As much as Voyager Estate’s Project Chardonnay duo impressed me greatly the other night, I think the Cabernet version might be even better again. Big call, I know, but these went down a treat in the Graham house.
For context, I’m definitely a fan of the Voyager Cabernet style, with the structured, occasionally leafy and clearly regional and varietal nature of the wines entirely welcome. They taste exactly how you want classic Margaret River Cabernet based reds to taste like. Fairly priced too.
Like the Project Chardonnnay series, the aim with this Project Cabernet duo is to demonstrate different components that go into the main game – the Estate Cabernet Merlot. The quality of the Project V9 component, in particular, sets these wines on an upper tier. Doesn’t hurt that the singular focus on Cabernet also makes these just that little bit more serious (or at least I think so). Both come from the 2011 vintage, which was warm and dry – ideal for Cabernet Sauvignon.
Voyager Estate Project V9 Old Block Cabernet Sauvignon 2011
Voyager Estate Project U12 North Block Cabernet Sauvignon 2011
The focus here is to show the differences in vineyard components, with both wines coming from key Voyager Estate blocks. The V9 wine is sourced from the ‘Old Block’ planted in 1978, while U12 is the ‘North Block’ planted in 1995. No clone specified for the Old Block, but the North Block is all Houghton clone and with a slightly higher planting density. Fruit from both vineyards was handpicked (a day apart) and fermented over 21 days with thrice daily pumpovers. Further, both wines spend 18 months in barrel, 50% of which was new oak.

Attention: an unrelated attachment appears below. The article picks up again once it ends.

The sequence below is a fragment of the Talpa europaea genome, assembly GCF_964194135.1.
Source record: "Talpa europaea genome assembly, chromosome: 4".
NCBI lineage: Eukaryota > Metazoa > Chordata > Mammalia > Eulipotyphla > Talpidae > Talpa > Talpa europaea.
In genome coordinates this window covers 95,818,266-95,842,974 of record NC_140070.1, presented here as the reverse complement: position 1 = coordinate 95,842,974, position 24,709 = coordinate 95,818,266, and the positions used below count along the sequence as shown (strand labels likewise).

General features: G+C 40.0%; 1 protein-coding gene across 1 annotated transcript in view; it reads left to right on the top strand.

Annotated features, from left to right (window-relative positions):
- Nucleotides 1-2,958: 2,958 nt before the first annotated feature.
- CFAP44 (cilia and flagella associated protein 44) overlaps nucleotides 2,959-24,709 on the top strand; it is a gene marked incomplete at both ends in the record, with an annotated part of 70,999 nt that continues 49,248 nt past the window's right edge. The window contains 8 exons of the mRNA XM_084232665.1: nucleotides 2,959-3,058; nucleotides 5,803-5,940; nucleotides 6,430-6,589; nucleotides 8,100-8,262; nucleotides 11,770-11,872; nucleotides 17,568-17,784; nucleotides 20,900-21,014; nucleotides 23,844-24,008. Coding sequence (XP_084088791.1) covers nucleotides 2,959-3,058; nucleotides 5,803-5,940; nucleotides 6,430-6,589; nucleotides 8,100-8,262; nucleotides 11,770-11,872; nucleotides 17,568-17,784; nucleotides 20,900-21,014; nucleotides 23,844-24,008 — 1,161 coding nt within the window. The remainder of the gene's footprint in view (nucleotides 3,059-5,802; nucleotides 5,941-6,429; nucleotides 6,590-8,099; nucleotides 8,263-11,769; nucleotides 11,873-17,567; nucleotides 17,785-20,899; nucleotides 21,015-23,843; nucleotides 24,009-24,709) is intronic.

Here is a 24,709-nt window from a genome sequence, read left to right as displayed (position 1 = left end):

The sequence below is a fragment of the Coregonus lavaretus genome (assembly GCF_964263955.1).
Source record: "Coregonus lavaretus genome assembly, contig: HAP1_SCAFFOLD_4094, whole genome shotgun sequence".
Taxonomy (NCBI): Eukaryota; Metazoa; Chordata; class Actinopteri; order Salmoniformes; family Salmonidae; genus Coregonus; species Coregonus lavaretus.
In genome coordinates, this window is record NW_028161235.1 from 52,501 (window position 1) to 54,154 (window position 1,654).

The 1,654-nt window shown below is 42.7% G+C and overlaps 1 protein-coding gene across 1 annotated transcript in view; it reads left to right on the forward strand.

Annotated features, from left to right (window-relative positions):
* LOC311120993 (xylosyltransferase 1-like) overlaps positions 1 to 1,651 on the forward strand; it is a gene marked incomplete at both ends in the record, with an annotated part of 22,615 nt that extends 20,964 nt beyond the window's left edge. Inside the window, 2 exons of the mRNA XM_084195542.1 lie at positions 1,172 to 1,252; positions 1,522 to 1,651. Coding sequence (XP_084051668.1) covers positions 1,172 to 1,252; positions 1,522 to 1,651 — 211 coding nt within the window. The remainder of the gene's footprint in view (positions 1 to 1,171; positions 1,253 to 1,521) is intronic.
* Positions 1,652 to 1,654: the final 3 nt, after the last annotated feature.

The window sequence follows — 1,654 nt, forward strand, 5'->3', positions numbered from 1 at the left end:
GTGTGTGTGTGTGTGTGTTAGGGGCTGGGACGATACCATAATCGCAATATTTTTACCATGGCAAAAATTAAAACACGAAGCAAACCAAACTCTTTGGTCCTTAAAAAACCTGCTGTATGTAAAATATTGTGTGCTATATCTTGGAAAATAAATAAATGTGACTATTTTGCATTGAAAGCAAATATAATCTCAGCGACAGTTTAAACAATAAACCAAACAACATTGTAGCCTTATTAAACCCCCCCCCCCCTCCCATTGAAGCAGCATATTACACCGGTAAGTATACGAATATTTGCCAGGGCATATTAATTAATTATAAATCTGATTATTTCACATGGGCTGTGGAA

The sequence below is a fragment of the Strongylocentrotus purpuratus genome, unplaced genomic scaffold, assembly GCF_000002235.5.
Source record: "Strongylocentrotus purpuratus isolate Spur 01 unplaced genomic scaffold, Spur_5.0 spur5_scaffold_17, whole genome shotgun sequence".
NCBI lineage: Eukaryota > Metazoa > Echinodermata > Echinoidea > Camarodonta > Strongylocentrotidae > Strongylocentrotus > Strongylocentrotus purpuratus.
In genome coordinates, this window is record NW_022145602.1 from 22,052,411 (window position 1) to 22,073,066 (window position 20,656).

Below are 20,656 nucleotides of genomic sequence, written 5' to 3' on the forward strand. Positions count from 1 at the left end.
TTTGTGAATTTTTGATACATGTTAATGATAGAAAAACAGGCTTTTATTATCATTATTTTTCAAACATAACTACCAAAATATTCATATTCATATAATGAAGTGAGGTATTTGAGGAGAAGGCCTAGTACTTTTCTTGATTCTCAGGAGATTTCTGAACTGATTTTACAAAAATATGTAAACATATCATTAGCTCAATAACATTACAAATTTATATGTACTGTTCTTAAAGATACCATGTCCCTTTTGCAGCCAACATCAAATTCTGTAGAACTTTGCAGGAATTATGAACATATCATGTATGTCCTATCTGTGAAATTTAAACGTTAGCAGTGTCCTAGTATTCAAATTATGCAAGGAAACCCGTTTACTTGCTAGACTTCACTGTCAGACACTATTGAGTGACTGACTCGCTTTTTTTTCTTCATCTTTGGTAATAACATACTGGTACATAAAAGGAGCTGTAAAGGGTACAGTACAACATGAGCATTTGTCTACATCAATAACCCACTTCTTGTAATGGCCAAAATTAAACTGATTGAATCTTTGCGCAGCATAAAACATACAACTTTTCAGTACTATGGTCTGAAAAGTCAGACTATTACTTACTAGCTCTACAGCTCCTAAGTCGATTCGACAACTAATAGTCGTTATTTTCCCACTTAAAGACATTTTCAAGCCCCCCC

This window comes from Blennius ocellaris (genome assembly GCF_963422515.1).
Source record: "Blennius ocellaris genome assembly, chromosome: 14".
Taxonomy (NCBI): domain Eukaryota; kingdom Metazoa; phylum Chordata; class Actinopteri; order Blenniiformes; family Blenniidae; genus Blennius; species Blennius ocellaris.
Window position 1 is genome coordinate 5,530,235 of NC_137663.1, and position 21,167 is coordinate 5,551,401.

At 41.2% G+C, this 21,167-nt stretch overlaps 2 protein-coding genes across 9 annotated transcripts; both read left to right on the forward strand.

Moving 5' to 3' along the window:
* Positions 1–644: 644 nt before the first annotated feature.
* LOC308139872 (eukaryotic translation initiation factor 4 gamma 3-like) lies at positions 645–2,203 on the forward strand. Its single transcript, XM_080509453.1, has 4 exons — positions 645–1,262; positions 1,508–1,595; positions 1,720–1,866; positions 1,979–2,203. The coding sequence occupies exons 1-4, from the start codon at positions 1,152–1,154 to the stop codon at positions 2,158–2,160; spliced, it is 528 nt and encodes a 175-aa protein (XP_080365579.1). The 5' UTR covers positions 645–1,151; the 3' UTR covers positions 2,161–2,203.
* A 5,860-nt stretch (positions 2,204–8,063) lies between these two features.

In other words, these two wines share much besides a fruit source. In fact the only other key difference is alcohol, with the North Block weighing in at 14% vs 13.6% for the Old Block (both have an RRP of $90). But that’s a minor difference really, and not enough to really shape the discussion. What I like is that they smell differently, with the Old Block a much more gruff beast, with more cedar and a little leafiness on the nose, immediately less open and ‘fruity’ than the U12. It tastes more condensed too, the palate tasting more like classic ‘flaghsip’ level Margaret River Cabernet, all powerful tannin drive with a little bitter herbs and a forceful finish. Classic, sharply defined, faintly bitter and very long palate. That length? Wow. In comparison, the North Block seems fleshier, more red berries, more open. It’s more inviting, more lush, the oak more cosseting. It’s sexier, in many ways, and it feels like ‘the future’ and I prefer it as a drink now. It is the Old Block, however, that is ultimately the pick, with impressive force and length making it the winner.
Two very fine Margaret River Cabernet, these impress with their detail and form. I’d recommend without hesitation. 18.8/20, 95/100 (Old Block), 18.7/20, 95/100 (North Block).
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